Tunable 0.7 conductance plateau in quantum dots
Yunchul Chung,Sanghyun Jo,Dong-In Chang,Hu-Jong Lee,M. Zaffalon,V. Umansky,M. Heiblum
Physics , 2008, DOI: 10.1103/PhysRevB.76.035316
Abstract: A consistent approach in forming the 0.7 structure by using a quantum dot rather than a quantum point contact is demonstrated. With this scheme, it was possible to tune on and off the 0.7 structure. The 0.7 structure continuously evolved into a normal integer conductance plateau by varying the tuning condition. Unlike the conventional 0.7 plateau, the new 0.7 structure was observed even at low electron temperatures down to 100 mK, with unprecedented flatness. From our results, it is concluded that electron interference should be taken into consideration to explain the 0.7 structure.
Beating of Aharonov-Bohm oscillations in a closed-loop interferometer
Sanghyun Jo,Gyong Luck Khym,Dong-In Chang,Yunchul Chung,Hu-Jong Lee,Kicheon Kang,Diana Mahalu,Vladimir Umansky
Physics , 2008, DOI: 10.1103/PhysRevB.76.035110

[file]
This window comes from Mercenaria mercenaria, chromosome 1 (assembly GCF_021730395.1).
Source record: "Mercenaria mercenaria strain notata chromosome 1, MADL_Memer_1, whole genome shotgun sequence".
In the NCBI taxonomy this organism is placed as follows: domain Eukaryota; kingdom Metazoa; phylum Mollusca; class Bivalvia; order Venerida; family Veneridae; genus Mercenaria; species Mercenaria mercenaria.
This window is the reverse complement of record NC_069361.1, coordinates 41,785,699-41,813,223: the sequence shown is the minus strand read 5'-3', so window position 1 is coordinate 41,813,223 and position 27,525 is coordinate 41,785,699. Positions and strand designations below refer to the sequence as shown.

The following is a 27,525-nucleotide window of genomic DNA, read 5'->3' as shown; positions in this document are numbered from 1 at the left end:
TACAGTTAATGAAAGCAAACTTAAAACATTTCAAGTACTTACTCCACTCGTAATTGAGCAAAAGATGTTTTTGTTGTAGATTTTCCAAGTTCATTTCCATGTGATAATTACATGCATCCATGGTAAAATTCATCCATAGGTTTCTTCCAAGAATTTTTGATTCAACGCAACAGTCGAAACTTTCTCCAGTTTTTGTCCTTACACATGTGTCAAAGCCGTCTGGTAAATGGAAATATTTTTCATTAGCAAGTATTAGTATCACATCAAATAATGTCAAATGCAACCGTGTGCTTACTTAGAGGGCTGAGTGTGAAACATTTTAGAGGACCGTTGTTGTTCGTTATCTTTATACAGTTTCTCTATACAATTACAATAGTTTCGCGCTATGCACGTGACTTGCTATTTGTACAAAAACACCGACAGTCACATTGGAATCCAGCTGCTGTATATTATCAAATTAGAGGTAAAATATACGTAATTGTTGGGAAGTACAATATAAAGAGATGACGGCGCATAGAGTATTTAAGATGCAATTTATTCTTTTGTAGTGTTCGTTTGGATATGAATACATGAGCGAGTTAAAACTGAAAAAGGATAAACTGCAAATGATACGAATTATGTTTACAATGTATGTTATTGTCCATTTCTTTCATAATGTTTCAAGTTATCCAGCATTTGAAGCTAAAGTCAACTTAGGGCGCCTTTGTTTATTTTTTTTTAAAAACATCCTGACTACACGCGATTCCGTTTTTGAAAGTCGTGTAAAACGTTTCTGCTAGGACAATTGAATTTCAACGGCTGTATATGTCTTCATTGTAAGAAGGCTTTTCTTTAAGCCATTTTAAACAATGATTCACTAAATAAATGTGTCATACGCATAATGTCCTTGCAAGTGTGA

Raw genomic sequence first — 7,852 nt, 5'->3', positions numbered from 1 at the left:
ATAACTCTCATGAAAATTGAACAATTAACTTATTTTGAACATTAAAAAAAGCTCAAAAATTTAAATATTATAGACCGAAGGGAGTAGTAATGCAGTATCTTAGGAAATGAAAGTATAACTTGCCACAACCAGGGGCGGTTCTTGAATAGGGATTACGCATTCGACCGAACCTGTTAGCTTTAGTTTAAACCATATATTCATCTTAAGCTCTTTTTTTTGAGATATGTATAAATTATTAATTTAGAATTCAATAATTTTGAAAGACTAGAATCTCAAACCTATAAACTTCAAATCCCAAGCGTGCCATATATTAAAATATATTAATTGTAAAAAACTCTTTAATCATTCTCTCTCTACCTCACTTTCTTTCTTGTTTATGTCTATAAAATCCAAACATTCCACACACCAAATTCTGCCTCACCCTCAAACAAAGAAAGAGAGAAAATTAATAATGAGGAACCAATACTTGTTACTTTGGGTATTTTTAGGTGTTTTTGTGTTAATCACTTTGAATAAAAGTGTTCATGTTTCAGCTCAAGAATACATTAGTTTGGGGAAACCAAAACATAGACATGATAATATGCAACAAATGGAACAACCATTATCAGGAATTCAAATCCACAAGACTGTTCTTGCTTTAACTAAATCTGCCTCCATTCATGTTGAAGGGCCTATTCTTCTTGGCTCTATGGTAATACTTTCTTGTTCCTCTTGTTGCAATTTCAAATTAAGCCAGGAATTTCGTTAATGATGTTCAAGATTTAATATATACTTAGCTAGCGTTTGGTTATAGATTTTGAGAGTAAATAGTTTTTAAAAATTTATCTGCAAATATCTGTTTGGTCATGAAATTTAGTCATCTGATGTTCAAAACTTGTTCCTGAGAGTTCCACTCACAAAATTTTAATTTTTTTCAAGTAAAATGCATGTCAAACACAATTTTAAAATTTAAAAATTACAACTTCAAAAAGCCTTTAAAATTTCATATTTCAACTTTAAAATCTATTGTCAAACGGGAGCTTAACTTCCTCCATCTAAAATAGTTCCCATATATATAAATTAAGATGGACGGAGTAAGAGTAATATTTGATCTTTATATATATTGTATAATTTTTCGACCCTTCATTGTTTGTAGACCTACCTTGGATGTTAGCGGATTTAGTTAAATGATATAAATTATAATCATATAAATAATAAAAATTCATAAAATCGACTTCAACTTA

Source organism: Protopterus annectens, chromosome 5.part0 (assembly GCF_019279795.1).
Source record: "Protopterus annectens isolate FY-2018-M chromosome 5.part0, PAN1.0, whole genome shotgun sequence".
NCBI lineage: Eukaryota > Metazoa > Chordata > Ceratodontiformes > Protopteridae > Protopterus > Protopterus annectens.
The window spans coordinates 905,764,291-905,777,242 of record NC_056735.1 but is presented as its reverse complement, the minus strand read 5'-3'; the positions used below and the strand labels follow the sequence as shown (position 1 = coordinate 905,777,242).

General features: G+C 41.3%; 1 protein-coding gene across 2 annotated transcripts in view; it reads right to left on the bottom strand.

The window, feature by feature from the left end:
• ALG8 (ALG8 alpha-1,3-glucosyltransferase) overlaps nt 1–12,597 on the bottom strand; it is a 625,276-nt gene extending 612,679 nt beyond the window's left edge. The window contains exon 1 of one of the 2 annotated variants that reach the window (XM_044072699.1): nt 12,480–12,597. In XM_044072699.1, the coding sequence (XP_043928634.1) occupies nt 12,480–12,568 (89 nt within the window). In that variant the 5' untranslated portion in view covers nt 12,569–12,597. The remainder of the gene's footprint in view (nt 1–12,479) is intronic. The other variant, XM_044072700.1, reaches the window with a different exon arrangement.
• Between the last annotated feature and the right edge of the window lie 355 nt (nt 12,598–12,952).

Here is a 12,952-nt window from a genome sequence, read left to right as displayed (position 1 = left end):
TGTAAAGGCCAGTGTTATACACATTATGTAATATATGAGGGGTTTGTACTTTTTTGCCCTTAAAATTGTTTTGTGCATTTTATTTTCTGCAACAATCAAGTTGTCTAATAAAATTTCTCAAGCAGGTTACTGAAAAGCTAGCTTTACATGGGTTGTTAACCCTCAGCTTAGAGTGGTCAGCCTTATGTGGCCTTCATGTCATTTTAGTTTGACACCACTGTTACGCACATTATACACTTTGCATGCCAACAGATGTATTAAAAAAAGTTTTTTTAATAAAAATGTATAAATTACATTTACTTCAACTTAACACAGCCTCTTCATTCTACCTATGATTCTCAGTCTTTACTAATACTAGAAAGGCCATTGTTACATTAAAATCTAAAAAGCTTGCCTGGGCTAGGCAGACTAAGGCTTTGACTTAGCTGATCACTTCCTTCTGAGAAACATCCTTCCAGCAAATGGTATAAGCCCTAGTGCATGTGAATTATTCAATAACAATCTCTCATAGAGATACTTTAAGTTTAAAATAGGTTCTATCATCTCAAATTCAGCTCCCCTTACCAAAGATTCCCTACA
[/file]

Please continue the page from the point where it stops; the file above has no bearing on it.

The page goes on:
Abstract: One of the points at issue with closed-loop-type interferometers is beating in the Aharonov-Bohm (AB) oscillations. Recent observations suggest the possibility that the beating results from the Berry-phase pickup by the conducting electrons in materials with the strong spin-orbit interaction (SOI). In this study, we also observed beats in the AB oscillations in a gate-defined closed-loop interferometer fabricated on a GaAs/AlGaAs two-dimensional electron-gas heterostructure. Since this heterostructure has very small SOI, the picture of the Berry-phase pickup is ruled out. The observation of beats in this study, with the controllability of forming a single transverse subband mode in both arms of our gate-defined interferometer, also rules out the often-claimed multiple transverse subband effect. It is observed that nodes of the beats with an h/2e period exhibit a parabolic distribution for varying the side gate. These results are shown to be well interpreted, without resorting to the SOI effect, by the existence of two-dimensional multiple longitudinal modes in a single transverse subband. The Fourier spectrum of measured conductance, despite showing multiple h/e peaks with the magnetic-field dependence that are very similar to that from strong-SOI materials, can also be interpreted as the two-dimensional multiple-longitudinal-modes effect.